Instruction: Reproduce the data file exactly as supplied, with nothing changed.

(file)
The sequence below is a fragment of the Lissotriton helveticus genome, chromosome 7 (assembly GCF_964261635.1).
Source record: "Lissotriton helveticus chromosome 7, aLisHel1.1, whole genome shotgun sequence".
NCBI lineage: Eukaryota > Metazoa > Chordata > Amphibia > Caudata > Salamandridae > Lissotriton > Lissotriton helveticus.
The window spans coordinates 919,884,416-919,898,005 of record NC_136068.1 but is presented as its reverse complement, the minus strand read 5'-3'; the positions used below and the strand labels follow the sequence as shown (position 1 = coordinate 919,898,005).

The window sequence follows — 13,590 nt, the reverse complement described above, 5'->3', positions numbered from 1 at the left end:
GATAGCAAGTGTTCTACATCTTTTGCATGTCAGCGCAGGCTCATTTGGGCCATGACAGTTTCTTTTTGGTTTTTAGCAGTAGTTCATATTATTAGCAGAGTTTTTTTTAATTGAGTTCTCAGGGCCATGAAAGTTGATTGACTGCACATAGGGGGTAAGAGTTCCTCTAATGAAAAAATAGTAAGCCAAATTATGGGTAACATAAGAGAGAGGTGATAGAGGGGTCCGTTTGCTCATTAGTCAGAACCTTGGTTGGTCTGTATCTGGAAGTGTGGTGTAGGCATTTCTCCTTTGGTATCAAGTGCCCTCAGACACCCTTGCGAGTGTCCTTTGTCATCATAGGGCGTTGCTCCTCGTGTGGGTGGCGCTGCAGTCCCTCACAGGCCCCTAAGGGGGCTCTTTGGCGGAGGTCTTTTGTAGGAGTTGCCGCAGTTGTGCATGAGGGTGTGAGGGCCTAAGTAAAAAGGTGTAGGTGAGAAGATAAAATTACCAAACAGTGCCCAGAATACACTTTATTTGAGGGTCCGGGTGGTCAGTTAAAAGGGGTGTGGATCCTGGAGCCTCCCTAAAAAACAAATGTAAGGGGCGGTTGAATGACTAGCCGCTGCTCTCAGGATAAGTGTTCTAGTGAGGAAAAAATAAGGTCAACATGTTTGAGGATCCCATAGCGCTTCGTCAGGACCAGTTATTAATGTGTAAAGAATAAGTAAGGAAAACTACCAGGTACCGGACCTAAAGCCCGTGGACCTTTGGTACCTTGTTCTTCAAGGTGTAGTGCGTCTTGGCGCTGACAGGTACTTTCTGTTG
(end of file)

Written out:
The sequence below is a fragment of the Lissotriton helveticus genome, chromosome 7 (assembly GCF_964261635.1).
Source record: "Lissotriton helveticus chromosome 7, aLisHel1.1, whole genome shotgun sequence".
NCBI lineage: Eukaryota > Metazoa > Chordata > Amphibia > Caudata > Salamandridae > Lissotriton > Lissotriton helveticus.
The window spans coordinates 919,884,416-919,898,005 of record NC_136068.1 but is presented as its reverse complement, the minus strand read 5'-3'; the positions used below and the strand labels follow the sequence as shown (position 1 = coordinate 919,898,005).

The window sequence follows — 13,590 nt, the reverse complement described above, 5'->3', positions numbered from 1 at the left end:
GATAGCAAGTGTTCTACATCTTTTGCATGTCAGCGCAGGCTCATTTGGGCCATGACAGTTTCTTTTTGGTTTTTAGCAGTAGTTCATATTATTAGCAGAGTTTTTTTTAATTGAGTTCTCAGGGCCATGAAAGTTGATTGACTGCACATAGGGGGTAAGAGTTCCTCTAATGAAAAAATAGTAAGCCAAATTATGGGTAACATAAGAGAGAGGTGATAGAGGGGTCCGTTTGCTCATTAGTCAGAACCTTGGTTGGTCTGTATCTGGAAGTGTGGTGTAGGCATTTCTCCTTTGGTATCAAGTGCCCTCAGACACCCTTGCGAGTGTCCTTTGTCATCATAGGGCGTTGCTCCTCGTGTGGGTGGCGCTGCAGTCCCTCACAGGCCCCTAAGGGGGCTCTTTGGCGGAGGTCTTTTGTAGGAGTTGCCGCAGTTGTGCATGAGGGTGTGAGGGCCTAAGTAAAAAGGTGTAGGTGAGAAGATAAAATTACCAAACAGTGCCCAGAATACACTTTATTTGAGGGTCCGGGTGGTCAGTTAAAAGGGGTGTGGATCCTGGAGCCTCCCTAAAAAACAAATGTAAGGGGCGGTTGAATGACTAGCCGCTGCTCTCAGGATAAGTGTTCTAGTGAGGAAAAAATAAGGTCAACATGTTTGAGGATCCCATAGCGCTTCGTCAGGACCAGTTATTAATGTGTAAAGAATAAGTAAGGAAAACTACCAGGTACCGGACCTAAAGCCCGTGGACCTTTGGTACCTTGTTCTTCAAGGTGTAGTGCGTCTTGGCGCTGACAGGTACTTTCTGTTG